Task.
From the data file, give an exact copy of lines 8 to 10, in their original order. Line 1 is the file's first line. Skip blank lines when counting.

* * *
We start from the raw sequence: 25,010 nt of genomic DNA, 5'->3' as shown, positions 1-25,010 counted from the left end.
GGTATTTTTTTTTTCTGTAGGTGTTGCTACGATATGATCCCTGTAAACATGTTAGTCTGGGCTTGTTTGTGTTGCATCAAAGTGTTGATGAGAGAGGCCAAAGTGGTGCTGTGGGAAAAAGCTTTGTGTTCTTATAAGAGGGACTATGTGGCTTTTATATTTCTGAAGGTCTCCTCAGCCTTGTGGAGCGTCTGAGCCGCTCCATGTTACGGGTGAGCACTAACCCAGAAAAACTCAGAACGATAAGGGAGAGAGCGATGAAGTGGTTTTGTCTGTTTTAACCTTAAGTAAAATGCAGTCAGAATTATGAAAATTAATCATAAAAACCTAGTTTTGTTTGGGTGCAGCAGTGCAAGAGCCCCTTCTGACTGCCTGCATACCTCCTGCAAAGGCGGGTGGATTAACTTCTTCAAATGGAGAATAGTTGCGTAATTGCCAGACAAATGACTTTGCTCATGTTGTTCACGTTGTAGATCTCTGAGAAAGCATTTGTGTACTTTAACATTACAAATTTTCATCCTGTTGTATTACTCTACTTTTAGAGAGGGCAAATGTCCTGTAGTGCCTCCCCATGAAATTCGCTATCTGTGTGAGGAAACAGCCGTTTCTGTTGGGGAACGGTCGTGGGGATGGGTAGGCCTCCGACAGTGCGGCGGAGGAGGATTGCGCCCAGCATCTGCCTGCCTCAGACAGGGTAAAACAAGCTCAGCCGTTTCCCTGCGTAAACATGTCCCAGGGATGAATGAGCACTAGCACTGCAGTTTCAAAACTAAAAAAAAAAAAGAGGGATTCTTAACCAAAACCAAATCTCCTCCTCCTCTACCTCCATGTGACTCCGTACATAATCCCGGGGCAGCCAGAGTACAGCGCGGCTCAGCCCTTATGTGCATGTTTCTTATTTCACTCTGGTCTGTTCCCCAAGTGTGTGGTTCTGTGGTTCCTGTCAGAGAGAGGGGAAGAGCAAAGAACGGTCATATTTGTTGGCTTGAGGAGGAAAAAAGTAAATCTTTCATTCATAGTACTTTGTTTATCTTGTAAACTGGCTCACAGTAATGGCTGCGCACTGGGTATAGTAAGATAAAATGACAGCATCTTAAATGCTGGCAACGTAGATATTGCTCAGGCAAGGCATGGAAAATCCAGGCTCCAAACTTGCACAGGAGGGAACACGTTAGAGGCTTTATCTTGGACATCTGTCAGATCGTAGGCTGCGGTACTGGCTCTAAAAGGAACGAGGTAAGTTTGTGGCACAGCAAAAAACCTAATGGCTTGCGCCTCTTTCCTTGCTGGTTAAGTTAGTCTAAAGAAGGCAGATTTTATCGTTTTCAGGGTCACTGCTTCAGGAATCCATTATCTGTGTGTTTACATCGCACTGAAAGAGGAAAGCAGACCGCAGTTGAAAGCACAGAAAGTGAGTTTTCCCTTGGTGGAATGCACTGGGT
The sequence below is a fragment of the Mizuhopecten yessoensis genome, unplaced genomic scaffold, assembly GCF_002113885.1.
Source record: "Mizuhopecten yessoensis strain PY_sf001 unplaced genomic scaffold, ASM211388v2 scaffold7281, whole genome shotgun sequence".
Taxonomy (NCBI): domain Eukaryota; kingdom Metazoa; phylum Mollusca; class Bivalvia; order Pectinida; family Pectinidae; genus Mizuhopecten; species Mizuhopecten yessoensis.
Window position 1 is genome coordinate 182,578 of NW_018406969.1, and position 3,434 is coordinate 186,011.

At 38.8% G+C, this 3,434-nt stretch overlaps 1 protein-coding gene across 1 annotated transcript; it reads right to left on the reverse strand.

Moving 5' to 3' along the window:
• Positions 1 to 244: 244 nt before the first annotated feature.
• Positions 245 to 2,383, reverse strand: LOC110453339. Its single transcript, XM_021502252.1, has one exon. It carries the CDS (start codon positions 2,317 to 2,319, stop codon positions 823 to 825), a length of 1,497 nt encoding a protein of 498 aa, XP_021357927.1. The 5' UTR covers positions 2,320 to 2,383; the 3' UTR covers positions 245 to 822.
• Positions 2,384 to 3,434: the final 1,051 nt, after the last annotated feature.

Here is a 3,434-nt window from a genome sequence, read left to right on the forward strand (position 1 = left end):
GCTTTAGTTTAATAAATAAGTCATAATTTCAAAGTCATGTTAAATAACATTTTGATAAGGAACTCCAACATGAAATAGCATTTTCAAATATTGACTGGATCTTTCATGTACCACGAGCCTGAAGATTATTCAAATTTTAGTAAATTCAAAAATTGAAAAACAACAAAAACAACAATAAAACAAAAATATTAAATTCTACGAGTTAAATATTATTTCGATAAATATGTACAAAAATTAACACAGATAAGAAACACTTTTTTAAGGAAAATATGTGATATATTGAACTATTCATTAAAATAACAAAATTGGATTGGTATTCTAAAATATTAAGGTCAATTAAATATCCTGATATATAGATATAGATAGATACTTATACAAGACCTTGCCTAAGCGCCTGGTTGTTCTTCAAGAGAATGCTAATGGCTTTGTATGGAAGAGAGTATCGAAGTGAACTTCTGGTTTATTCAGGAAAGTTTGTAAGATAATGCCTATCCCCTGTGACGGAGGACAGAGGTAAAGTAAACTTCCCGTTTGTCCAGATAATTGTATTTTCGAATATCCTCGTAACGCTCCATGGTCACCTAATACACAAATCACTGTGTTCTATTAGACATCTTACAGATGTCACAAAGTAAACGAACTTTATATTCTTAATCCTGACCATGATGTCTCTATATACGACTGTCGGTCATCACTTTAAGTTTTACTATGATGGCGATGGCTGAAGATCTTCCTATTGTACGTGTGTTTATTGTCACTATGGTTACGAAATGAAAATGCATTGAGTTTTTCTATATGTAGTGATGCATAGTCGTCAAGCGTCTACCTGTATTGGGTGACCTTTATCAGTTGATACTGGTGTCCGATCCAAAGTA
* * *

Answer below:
Moving 5' to 3' along the window:
• Positions 1 to 244: 244 nt before the first annotated feature.
• Positions 245 to 2,383, reverse strand: LOC110453339. Its single transcript, XM_021502252.1, has one exon. It carries the CDS (start codon positions 2,317 to 2,319, stop codon positions 823 to 825), a length of 1,497 nt encoding a protein of 498 aa, XP_021357927.1. The 5' UTR covers positions 2,320 to 2,383; the 3' UTR covers positions 245 to 822.